Question of the Week

How fast can an elevator go safely?

Tue, 26th Apr 2016

Listen Now    Download as mp3 from the show The Secret World of Shipping


Paul Sleath asked:

I recall once watching a program about elevators which inferred that there was almost no restriction in the speed an elevator could ascend (for the human body) but there was a limiting speed for the descent. Or was it vice versa? Not sure but is there any truth in this statement


Graihagh Jackson put this question to Cambridge engineer Dr Philip Garsed...

Philip - A typical express lift can travel at speeds of up to 22 miles per hour, although this year weíll see the first high speed lifts capable of traveling at over 40 miler per hour.

Graihagh - Now, what confuses me is that trains can travel at up to 360 miles per hour, lifts go at a measly 22 miles per hour on average. I wanted to know why elevator engineers havenít quite cracked this nut.  So come on Philip - explain yourself...

Philip - The main difference with a lift is it goes up and down. Because the Earthís atmosphere gets thinner as you go higher, a person in a lift experiences a change in air pressure as they travel. On a fast lift this changes rapid enough to cause notable pressure differences in the body.

One of the most sensitive parts of the body to changes in pressure is the ear.  This is because the inner ear is quite well sealed and air has to travel along the thin tube, known as the eustachian tube, to leave or enter. As a result, it can take a while for a change in pressure to equalise across the eardrum, and a pressure difference across the eardrum causes it to bulge and thatís uncomfortable at best and can even be a painful experience. It just so happens that this pressure equalisation works better if you're ascending rather than descending and this is because the walls of the eustachian tube are a little bit floppy, a bit like the neck of a balloon. Air comes out easily when itís inflated but itís a lot more difficult to get air in and, if youíve been in a plane, youíll probably have noticed that landing is much more painful on the ears than takeoff even though the aircraft ascends much faster than it descends.

Graihagh - And itís the same with lifts. They can go fast on the way up but have to go slower on the way down.

Philip - The maximum speed of ascent and descent is set by how much the pain the passengers can reasonably bear. Lift manufacturers can get round the problem a bit by pressurising the lift but, even so, the new and fancy 40 miles per hour lifts can only go up the building at that speed, they come down at a much more sedate 22 miles per hour.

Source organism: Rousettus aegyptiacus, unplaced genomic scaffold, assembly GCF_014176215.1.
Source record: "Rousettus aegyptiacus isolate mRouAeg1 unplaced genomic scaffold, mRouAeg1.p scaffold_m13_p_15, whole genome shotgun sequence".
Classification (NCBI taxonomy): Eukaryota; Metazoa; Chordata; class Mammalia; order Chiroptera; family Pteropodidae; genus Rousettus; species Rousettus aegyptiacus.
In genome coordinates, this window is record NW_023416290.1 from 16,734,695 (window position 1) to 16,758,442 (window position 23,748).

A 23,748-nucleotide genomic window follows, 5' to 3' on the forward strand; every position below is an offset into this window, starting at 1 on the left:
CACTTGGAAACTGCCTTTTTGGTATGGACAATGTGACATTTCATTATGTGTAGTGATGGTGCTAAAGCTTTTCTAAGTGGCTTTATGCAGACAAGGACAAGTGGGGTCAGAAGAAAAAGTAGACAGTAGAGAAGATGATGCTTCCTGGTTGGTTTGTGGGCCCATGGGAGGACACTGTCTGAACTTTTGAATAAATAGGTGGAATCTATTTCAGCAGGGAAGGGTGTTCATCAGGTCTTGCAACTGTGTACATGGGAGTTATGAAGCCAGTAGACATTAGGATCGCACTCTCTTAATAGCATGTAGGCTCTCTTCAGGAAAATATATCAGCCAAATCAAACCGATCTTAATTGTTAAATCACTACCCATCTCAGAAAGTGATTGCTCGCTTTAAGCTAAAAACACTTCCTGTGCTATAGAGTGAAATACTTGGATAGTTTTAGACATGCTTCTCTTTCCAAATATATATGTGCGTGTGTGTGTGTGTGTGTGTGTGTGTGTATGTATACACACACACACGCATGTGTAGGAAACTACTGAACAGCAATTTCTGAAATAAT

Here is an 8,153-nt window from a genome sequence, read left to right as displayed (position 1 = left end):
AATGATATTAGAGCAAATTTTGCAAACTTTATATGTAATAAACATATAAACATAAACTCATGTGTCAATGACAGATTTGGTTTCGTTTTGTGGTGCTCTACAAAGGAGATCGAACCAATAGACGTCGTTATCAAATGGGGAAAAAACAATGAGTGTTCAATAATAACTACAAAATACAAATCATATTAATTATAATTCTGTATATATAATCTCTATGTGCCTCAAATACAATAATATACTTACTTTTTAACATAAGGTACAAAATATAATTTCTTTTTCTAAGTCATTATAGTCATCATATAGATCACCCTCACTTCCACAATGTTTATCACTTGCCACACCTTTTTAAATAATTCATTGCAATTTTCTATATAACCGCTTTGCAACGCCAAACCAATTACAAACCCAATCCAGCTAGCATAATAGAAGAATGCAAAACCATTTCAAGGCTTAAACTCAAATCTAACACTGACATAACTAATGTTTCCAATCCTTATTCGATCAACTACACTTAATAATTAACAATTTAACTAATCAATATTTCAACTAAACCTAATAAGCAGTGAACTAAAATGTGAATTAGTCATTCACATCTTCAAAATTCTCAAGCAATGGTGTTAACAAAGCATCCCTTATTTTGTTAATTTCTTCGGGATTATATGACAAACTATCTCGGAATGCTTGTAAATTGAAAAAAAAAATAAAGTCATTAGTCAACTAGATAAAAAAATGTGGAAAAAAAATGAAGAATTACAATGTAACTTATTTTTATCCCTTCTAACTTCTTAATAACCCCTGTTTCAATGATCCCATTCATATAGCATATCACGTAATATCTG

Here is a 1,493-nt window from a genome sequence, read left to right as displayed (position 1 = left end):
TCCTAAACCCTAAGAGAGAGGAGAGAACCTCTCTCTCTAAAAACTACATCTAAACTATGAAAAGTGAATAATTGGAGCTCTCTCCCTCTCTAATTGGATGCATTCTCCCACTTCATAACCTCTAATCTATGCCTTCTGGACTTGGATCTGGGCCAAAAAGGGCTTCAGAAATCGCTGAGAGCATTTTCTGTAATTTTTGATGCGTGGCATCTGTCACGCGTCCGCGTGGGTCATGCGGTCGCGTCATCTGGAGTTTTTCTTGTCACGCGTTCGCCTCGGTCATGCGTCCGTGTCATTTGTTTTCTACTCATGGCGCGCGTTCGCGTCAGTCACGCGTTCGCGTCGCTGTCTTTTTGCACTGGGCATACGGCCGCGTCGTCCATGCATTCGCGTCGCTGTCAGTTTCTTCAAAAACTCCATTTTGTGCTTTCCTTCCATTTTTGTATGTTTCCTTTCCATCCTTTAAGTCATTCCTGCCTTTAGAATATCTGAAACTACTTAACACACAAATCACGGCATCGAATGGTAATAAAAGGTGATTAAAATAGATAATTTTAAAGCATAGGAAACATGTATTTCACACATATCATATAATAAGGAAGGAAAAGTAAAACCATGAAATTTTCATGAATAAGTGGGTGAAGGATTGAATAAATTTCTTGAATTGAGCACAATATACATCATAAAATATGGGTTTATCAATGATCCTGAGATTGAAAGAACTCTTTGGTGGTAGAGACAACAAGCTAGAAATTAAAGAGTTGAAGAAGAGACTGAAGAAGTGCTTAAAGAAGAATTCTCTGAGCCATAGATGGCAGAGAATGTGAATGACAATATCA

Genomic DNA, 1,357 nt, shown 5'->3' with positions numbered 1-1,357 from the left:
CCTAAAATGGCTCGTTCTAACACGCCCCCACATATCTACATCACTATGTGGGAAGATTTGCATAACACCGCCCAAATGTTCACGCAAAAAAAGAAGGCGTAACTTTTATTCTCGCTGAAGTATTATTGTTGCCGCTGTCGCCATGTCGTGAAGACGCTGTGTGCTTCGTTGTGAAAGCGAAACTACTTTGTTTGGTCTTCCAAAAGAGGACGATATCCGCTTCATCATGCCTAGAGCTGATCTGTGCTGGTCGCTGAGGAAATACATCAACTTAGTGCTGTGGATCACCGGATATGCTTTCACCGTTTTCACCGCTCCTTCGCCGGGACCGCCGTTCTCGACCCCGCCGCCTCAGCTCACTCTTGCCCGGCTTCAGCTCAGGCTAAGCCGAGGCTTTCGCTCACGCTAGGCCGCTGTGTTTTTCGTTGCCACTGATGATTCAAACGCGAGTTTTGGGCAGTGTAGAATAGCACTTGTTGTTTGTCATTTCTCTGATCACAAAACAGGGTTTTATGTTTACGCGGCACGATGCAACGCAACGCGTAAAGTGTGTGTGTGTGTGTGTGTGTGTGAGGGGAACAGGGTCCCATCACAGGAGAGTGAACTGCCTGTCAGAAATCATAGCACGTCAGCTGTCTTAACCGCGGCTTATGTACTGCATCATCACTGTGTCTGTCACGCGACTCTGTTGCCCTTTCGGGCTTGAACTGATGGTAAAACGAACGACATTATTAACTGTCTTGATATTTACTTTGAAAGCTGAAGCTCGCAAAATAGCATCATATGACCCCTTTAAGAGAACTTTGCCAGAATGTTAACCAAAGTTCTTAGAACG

So, yes youíre right, a lift does have different limits on its speed depending on whether itís going up or down but itís our biology that prevents us from going faster, not our engineering!


Subscribe Free

Related Content


Make a comment

The first thing to remember is that the speed of the elevator doesn't actually matter. What matters is the magnitude of the acceleration the elevator goes through to get to its top speed. For ascent the acceleration phase pushes you against the floor making you feel slightly heavier. This is usually not too uncomfortable for the passengers. For the descent the acceleration phase actually reduces your weight (you push against the floor less) and if the magnitude of the acceleration is too high you'll become weightless or even be pushed against the top of the elevator. Reductions in weight tend to make people feel sick to their stomach and clearly you can't make people feel weightless or hit the ceiling without causing significant discomfort.

Basically when going up you can usually tolerate a greater acceleration than when going down because the acceleration going down feels an awfully lot like falling to the human body and people generally don't enjoy that when they aren't expecting it. agyejy, Wed, 23rd Mar 2016

I read many years ago that a "parachute ride" in a theme park was designed to give the patrons 90% of their normal weight on the way down. ie a downwards acceleration of 0.1g, or about 1m/s2. (Although this ride did seem a little tame by modern standards - you didn't need to be strapped in.)

Since you wouldn't want your trip to or from work to be remotely in the "thrill ride" category (or require a 5 point harness), I suggest that they would try to keep the acceleration in commercial elevators/lifts well under 0.1g.

There is another restriction - the autonomous emergency brakes on an elevator car are designed to detect a lift approaching free fall, and immediately apply the brakes. If the lift routinely reached these accelerations, the emergency brakes would get a regular workout - much to the consternation of the passengers! evan_au, Fri, 25th Mar 2016

See the whole discussion | Make a comment

Not working please enable javascript
Powered by UKfast
Genetics Society